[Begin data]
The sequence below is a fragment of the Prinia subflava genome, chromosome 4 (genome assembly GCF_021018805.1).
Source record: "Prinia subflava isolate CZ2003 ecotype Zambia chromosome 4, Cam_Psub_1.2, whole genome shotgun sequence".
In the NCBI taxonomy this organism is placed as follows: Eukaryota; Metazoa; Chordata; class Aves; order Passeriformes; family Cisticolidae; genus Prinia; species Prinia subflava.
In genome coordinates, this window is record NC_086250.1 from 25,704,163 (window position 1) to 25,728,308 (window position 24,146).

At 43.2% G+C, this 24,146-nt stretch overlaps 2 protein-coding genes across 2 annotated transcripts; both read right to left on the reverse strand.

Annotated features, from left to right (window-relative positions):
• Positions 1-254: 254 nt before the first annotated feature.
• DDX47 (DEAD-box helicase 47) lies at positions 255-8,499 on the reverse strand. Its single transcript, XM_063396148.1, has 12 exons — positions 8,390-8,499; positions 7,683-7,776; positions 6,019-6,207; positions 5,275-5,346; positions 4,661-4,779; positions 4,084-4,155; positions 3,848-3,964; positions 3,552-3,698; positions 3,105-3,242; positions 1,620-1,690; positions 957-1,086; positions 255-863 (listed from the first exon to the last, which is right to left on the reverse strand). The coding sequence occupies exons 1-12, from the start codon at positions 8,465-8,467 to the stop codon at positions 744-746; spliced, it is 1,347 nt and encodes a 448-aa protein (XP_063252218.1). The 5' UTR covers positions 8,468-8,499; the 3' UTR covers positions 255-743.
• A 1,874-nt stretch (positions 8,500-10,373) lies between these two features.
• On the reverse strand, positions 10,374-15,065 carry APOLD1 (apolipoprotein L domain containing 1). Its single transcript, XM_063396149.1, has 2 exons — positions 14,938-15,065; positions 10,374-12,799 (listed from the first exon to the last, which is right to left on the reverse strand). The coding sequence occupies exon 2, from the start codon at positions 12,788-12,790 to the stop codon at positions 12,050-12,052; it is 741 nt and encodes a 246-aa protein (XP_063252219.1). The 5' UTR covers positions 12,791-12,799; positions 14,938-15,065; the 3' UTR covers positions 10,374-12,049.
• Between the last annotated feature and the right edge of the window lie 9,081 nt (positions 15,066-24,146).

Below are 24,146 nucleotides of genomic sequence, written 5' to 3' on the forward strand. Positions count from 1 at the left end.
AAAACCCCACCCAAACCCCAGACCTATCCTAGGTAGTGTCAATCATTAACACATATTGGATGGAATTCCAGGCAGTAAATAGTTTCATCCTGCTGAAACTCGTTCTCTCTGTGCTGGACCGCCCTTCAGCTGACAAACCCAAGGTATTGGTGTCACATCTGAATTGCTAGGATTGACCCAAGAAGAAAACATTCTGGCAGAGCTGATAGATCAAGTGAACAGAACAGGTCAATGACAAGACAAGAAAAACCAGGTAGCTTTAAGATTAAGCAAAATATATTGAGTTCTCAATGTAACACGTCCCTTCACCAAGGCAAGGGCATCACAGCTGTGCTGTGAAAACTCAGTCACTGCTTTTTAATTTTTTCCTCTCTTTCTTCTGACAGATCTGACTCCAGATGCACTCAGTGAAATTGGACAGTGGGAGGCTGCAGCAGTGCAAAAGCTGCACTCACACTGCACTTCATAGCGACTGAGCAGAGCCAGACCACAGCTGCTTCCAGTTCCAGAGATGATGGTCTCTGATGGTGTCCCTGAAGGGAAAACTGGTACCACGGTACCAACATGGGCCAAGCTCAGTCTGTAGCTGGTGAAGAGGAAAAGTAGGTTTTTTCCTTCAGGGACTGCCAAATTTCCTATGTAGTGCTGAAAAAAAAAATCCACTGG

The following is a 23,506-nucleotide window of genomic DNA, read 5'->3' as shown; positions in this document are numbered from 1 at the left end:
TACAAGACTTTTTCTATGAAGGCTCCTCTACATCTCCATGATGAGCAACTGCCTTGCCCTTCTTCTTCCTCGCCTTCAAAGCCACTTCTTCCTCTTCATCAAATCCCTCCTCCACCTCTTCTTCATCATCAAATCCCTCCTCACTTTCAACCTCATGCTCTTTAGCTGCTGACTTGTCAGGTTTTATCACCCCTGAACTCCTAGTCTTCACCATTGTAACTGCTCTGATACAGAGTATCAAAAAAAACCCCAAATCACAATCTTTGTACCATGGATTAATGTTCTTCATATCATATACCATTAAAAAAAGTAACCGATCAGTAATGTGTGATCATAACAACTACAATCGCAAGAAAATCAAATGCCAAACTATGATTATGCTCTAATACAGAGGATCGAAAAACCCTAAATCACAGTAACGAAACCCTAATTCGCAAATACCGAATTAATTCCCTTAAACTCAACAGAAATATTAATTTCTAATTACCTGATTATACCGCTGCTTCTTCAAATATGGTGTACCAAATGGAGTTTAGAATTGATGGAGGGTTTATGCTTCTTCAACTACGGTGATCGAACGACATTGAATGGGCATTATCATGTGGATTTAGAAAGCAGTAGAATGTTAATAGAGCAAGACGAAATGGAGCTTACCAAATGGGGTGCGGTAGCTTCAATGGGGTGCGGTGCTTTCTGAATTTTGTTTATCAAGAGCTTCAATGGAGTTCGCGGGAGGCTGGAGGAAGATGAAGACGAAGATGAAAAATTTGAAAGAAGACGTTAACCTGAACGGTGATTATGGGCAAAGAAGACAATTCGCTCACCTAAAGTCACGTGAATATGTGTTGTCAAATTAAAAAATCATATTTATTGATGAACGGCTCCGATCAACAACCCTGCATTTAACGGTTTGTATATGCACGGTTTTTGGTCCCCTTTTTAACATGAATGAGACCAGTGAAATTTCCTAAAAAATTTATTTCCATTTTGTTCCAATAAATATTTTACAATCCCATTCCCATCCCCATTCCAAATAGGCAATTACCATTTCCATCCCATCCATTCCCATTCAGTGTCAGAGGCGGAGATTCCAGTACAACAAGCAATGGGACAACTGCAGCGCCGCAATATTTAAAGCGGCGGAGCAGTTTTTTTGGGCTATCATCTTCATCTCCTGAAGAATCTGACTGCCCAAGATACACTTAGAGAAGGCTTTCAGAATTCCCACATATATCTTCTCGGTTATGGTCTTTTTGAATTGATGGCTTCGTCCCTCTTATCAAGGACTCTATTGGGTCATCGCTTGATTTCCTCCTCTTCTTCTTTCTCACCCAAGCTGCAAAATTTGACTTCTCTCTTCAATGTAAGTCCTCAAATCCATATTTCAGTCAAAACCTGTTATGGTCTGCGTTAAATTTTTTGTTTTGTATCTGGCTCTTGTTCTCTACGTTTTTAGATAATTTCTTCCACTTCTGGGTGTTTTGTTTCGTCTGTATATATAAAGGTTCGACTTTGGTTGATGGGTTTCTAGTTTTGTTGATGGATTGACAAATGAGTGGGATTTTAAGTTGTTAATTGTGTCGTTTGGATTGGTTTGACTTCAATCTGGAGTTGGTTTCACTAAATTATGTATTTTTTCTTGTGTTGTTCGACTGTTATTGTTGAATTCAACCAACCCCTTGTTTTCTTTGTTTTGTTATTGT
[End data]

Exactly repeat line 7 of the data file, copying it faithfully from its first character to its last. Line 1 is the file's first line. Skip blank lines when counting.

• Positions 1-254: 254 nt before the first annotated feature.